Environment: VC6, NT4, Win2k, *nix?
Here is a class heirarchy designed to simplify logging of messages on a Windows platform. I should qualify and say that porting these classes to *nix is trivial. It should be obvious that the CEventLogAppender would need to be scrapped or retasked.
These classes are inspired by log4j. I was introduced to log4j which is a sub project of Apache Jakarta by a friend. The website is a great place to get more information, check it out at http://jakarta.apache.org/log4j/docs/index.html
My main reason for checking out log4j in the first place was that I had been told that my current method for logging was substandard. I did not believe this of course. However, after 5 minutes of working with log4j, I knew it for the truth! So, as a matter of course, I went on a quest, looking for log4cpp. Well the log4j site has links to two different projects.
and the other at http://log4cplus.sourceforge.net/
I checked them out and although they each have their merits, they were too complicated for my taste. It was at this point that the CLog and CLogAppender classes were born.
I decided that I wanted to create a set of logging classes with really simple, yet elegant, syntax. Something along the lines of
CLog myCLog(source); myCLog.writeLog(debuglevel, message);
Well as it turns out, it’s not quite that easy, but it’s close.
How it works
The core concept to understanding the CLog heirarchy is the idea of severity. Log messages are given a severity at the time they are created. Log Appenders are given a severity threshold at the time they are created. Then, when a message is sent with a severity greater than the appender’s threshold the message is logged.
This can be expressed more concisely as follows:
A message with severity x is written to a log appender with threshold y if x >= y.
severity and threshold values are organized as follows:
debug < info < warn < error < fatal
detailed programmatic informational messages used as an aid in troubleshooting problems by programmers
brief informative messages to use as an aid in troubleshooting problems by production support and programmers
messages intended to notify help desk, production support and programmers of possible issues with respect to the running application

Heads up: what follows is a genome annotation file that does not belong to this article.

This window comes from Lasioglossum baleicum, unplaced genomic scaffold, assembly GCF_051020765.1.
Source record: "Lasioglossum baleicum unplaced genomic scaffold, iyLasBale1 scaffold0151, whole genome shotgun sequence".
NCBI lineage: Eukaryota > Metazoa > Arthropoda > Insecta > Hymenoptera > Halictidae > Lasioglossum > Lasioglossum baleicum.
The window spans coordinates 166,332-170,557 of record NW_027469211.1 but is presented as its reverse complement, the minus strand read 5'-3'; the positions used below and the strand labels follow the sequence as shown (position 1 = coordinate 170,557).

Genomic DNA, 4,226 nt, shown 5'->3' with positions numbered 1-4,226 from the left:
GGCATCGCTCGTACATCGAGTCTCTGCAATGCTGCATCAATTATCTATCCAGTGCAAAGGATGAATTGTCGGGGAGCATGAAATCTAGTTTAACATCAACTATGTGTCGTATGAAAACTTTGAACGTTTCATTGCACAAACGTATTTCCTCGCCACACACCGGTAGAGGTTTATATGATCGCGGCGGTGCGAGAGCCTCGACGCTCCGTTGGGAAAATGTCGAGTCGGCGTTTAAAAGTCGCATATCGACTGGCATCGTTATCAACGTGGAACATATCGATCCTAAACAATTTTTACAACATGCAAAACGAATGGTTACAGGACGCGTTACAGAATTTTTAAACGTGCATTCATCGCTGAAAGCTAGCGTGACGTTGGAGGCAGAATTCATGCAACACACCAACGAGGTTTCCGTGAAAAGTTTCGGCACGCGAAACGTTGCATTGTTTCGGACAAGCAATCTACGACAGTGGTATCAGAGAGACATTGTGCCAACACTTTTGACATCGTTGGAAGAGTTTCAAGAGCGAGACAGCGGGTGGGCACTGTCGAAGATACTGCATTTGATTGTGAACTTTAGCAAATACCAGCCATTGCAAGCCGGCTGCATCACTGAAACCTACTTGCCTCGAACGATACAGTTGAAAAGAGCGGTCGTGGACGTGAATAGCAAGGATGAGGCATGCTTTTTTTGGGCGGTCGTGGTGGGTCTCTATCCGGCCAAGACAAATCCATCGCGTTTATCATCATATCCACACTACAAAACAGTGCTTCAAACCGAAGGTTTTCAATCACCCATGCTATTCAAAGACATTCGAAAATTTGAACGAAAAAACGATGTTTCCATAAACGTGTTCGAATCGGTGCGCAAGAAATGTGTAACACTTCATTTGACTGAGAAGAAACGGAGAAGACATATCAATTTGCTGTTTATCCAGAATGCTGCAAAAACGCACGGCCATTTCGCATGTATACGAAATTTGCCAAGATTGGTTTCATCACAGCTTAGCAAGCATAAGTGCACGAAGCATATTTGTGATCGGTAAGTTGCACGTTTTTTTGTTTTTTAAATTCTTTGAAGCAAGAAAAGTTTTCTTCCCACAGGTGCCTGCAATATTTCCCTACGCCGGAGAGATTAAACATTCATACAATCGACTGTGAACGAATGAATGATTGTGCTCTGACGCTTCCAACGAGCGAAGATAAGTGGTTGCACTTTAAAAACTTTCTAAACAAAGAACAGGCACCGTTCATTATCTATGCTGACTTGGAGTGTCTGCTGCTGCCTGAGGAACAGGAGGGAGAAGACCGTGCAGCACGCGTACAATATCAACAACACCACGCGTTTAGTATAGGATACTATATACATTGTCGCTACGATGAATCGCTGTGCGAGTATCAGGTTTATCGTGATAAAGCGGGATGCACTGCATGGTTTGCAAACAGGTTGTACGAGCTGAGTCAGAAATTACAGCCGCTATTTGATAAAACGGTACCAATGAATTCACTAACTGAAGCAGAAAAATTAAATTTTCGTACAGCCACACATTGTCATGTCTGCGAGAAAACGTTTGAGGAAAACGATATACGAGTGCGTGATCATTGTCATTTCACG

messages that detail a programmatic error, these are typically messages intended for help desk, production support, programmers and occasionally users
severe messages that are programmatic violations that will usually result in application failure. These messages are intended for help desk, production support, programmers and possibly users
What all this gobbledegook means is that you, as the programmer has the duty to create meaningful messages and assign them the proper severity. If you are good at this, then, you will reap the benefit of incredibly informative logs with a standardized look and feel. Making everyones life easier.
This set of classes consists of a number of files, I will lay them out here for your perusal with a brief description.
- contains a number of useful helper data structures
- the main CLog Class Definition
- the abstract CLogAppender Class Definition that the specific log appenders are derived from
- the specific Console log appender class definition
- the specific File log appender class definition
- the specific Event log appender class definition
- contains a number of useful helper data structures
- the main CLog Class Implementation
- the abstract CLogAppender Class Implementation
- the specific Console log appender class implementation
- the specific File log appender class implementation
- the specific Event log appender class implementation
the test application (driver)
- the simple test application that will use the log and log appender class to write to the console, test.dat, and the event log.
Trying it out
In order to use the logging classes here is a description of what is required.
- You will need to create a cpp file that will ‘drive’ the logger – in my case this was LogDriver.cpp.
- include log.h, this will bring in the needed definitions, etc.
- instantiate an instance of the CLog class, this will be the ‘source’ of log messages
- instantiate and add as many log appenders as you like
CConsoleLogAppender * pConsoleLogAppender = new CConsoleLogAppender(nsCLog::info); CFileLogAppender * pFileLogAppender = new CFileLogAppender(nsCLog::warning, "test.dat"); CEventLogAppender * pEventLogAppender = new CEventLogAppender(nsCLog::debug); myLog.addAppender(pConsoleLogAppender); myLog.addAppender(pFileLogAppender); myLog.addAppender(pEventLogAppender);
- write to the log(s) througout your codebase
myLog.writeLog(nsCLog::warning, "This is my test log message");
What you will have done is this:
- Created a logger that’s source is "LogDriver"
- Created a log appender for console messages
- Created a log appender to write to test.dat
- Created a log appender to write to the event log
- Told the LogDriver logger about the 3 appenders
- Written to the various logs
What the messages will look like is
01052002_124658 | LogDriver | warning | This is my test log message
The event log message is going to appear a little differently, but basically
the same. Because I’m lazy it will probably be like:
The entry in Event Viewer:
Time: 12:46:58 PM
Computer: Your Computer Name
The message (double click the entry):
The description for Event ID ( 0 ) in Source ( LogDriver ) cannot be found. The local computer may not have the necessary registry information or message DLL files to display messages from a remote computer. The following information is part of the event:
01052002_124658 | LogDriver | warning | This is my test log message.
Let me know what you think – preferably constructive if not positive, I’m not asking for flames!
Read the _todo.txt document before sending me – it oughta do X! messages.
That’s it really.
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